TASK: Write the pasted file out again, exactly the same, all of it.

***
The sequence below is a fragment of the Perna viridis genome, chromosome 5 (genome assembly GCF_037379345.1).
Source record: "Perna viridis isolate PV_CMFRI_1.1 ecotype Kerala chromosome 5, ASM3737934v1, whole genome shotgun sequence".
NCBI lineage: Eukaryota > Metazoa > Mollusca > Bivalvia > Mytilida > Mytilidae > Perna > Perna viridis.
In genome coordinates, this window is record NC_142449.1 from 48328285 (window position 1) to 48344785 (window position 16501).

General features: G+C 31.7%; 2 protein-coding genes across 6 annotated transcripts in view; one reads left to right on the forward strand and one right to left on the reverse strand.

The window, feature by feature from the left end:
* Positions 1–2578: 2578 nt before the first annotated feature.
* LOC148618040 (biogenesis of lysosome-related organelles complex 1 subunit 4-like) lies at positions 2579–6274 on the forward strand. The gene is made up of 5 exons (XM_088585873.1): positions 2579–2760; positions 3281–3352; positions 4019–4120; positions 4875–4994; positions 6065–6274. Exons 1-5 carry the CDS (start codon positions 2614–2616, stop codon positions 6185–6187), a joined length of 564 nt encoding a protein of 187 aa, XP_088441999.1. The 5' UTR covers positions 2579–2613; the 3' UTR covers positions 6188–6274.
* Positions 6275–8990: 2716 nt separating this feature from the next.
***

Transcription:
The sequence below is a fragment of the Perna viridis genome, chromosome 5 (genome assembly GCF_037379345.1).
Source record: "Perna viridis isolate PV_CMFRI_1.1 ecotype Kerala chromosome 5, ASM3737934v1, whole genome shotgun sequence".
NCBI lineage: Eukaryota > Metazoa > Mollusca > Bivalvia > Mytilida > Mytilidae > Perna > Perna viridis.
In genome coordinates, this window is record NC_142449.1 from 48328285 (window position 1) to 48344785 (window position 16501).

General features: G+C 31.7%; 2 protein-coding genes across 6 annotated transcripts in view; one reads left to right on the forward strand and one right to left on the reverse strand.

The window, feature by feature from the left end:
* Positions 1–2578: 2578 nt before the first annotated feature.
* LOC148618040 (biogenesis of lysosome-related organelles complex 1 subunit 4-like) lies at positions 2579–6274 on the forward strand. The gene is made up of 5 exons (XM_088585873.1): positions 2579–2760; positions 3281–3352; positions 4019–4120; positions 4875–4994; positions 6065–6274. Exons 1-5 carry the CDS (start codon positions 2614–2616, stop codon positions 6185–6187), a joined length of 564 nt encoding a protein of 187 aa, XP_088441999.1. The 5' UTR covers positions 2579–2613; the 3' UTR covers positions 6188–6274.
* Positions 6275–8990: 2716 nt separating this feature from the next.